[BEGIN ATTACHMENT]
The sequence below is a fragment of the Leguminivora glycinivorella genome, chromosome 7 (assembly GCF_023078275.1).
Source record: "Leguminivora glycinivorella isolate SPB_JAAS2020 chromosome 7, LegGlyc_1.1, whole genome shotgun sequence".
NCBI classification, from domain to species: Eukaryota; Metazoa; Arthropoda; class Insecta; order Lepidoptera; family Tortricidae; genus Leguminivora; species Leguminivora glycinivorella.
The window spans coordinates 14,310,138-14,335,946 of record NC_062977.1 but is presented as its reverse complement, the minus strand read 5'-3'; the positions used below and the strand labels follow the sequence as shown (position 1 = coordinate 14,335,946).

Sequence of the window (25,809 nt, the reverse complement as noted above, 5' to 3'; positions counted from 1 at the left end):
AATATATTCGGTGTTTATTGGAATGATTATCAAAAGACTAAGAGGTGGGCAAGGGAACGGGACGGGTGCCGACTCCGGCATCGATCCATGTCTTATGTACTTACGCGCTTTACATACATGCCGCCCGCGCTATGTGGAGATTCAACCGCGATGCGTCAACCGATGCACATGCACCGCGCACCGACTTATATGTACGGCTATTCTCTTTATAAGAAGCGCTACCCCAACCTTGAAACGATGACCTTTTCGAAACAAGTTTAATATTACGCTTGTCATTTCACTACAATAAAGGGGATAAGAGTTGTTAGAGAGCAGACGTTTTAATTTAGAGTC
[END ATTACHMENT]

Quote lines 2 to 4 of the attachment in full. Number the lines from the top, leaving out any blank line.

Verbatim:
Source record: "Leguminivora glycinivorella isolate SPB_JAAS2020 chromosome 7, LegGlyc_1.1, whole genome shotgun sequence".
NCBI classification, from domain to species: Eukaryota; Metazoa; Arthropoda; class Insecta; order Lepidoptera; family Tortricidae; genus Leguminivora; species Leguminivora glycinivorella.
The window spans coordinates 14,310,138-14,335,946 of record NC_062977.1 but is presented as its reverse complement, the minus strand read 5'-3'; the positions used below and the strand labels follow the sequence as shown (position 1 = coordinate 14,335,946).